University of Oregon

Symposium on Digital Scholarship

Audience
Faculty/Staff
Researcher
Student
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About 100 faculty and students gathered in the EMU Fir Room on Friday for a Symposium on Digital Scholarship. The keynote speaker, Jonathan Sterne, a fellow in residence at the Center for Advanced Study in the Behavioral Sciences at Stanford University, describes himself as a historian of communication technology. Sterne explained his research on a topic he calls "aesthetonomics"—loosely, a study of what's created through technological efficiencies.

The Symposium also featured three panels: a faculty panel on Digital Studies at UO, a panel that highlighted UO digital humanities projects, and a panel of graduate research in Digital Studies.

The faculty panel featured Allison Carruth (Assistant Professor, English) on food and food production; Alisa Freedman (Assistant Professor, East Asian Languages) on Japanese pop culture and technology; Colin Koopman (Assistant Professor, Philosophy) on how the Internet is changing ethics and politics; and Bish Sen (Assistant Professor, Journalism and Communication) on his work to conceptualize new media in terms of the field of journalism.

The UO digital humanities project panel highlighted four recent projects. Doug Blandy (Associate Dean, A&AA) and John Fenn (Assistant Professor, Arts and Administration) spoke about ChinaVine's past and future; JQ Johnson (Director of Scholarly Communication, Libraries) presented on the Library's Open Journal project; Carol Stabile (Director, Center for the Study of Women and Society) and Karen Estlund (graduate student and Library Digital Collections Coordinator) described Fembot, a proposed institute comprised of a website, biannual publication and annual symposium; and James Tice (Professor, Architecture) and Erik Steiner (Research Assistant, Geography) explained the Nolli Map of Rome and Giuseppe Vasi's Rome projects.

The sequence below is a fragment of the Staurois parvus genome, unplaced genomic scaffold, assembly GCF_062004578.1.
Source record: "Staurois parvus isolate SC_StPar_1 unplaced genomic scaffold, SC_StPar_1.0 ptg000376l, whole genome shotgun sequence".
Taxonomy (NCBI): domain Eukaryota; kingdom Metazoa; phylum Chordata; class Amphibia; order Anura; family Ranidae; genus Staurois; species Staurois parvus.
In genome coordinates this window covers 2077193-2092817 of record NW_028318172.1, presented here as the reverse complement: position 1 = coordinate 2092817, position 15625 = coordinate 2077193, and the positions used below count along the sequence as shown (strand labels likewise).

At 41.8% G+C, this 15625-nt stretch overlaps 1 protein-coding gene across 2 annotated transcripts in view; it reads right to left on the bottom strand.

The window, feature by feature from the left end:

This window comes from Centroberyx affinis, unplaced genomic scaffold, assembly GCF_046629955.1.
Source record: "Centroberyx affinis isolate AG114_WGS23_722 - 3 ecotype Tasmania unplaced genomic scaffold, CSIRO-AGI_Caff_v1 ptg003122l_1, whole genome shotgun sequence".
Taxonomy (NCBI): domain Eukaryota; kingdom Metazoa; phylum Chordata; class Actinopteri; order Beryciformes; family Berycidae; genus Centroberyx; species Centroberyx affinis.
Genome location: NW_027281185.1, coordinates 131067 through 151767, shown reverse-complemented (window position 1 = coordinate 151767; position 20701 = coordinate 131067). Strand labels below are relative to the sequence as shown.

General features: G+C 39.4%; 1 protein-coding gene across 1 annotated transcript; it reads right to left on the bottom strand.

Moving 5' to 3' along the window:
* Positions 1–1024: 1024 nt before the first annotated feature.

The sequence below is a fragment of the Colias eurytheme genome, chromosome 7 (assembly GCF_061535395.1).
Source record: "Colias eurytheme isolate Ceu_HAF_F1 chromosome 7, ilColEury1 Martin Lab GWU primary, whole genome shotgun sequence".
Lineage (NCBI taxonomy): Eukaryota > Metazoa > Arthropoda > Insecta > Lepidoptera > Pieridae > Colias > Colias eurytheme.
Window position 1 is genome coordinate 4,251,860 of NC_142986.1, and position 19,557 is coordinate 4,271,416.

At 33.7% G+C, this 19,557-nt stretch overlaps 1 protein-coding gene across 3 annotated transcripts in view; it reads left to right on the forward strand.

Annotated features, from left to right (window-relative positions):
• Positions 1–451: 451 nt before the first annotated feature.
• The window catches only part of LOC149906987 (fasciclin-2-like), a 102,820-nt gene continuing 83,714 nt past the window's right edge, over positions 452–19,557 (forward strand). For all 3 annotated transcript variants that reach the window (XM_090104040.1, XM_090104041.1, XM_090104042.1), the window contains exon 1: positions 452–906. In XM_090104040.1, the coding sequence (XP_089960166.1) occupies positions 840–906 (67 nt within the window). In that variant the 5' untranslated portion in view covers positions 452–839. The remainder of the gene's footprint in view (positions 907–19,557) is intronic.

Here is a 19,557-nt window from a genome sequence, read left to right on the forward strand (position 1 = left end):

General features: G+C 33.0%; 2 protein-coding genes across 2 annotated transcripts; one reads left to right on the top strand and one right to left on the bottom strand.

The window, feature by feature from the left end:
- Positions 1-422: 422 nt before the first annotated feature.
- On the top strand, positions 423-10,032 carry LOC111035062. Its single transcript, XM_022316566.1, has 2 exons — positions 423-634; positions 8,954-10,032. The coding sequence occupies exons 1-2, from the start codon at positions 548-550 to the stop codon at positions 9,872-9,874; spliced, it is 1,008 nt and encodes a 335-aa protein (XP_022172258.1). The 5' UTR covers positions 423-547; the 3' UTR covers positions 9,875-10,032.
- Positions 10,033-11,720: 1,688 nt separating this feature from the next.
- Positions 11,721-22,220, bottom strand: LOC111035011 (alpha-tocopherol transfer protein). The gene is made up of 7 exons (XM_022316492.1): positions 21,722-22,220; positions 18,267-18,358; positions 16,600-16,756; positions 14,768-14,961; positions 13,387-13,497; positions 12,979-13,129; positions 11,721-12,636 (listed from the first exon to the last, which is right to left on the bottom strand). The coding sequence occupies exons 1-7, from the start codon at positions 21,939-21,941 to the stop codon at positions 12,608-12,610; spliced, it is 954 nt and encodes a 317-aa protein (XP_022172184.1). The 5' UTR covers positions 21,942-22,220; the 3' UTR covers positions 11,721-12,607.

A cross section of UO graduate students rounded out the symposium. Ashley Gibson (MA, Art History) explained her research in categorizing methods of art exhibition and distribution; Bryce Peake (PhD, Anthropology) presented his research on Xbox Kinect's Dance Central game and the "re-un-racialization of the white domestic sphere"; Whitney Phillips (PhD, English/Folklore), discussed Internet trolls and how "trolldom" migrates into real life; Staci Tucker (MA, Journalism and Communications) addressed "griefing" in video games; and Mara Williams, (PhD, Journalism and Communications) presented nascent research on femininity and online gaming.

Andrew Bonamici, Associate University Librarian, also explained that the graduate research panel was comprised solely of UO HASTAC scholars. Other UO HASTAC scholars include Anne Steward (undergraduate, English/Japanese), Tomas Valladares (MA, Arts & Administration), and Matt Villeneuve (undergraduate, History). For more information on the HASTAC scholars, visit www.hastac.org.

The Symposium on Digital Scholarship was sponsored by the Center for the Study of Women and Society, the Office of the Vice President for Research and Graduate Studies, the School of Architecture and Allied Arts, the School of Journalism and Communications, UO Information Services, UO Libraries, and UO Digital Scholars. For information on UO Digital Scholars, see Digital Scholars: Incorporating Technology into the Humanities or visit their blog at http://uodigschol.wordpress.com/.

To view archived sessions, please point your browser to
http://media.uoregon.edu/channel/category/uo-digital-scholars/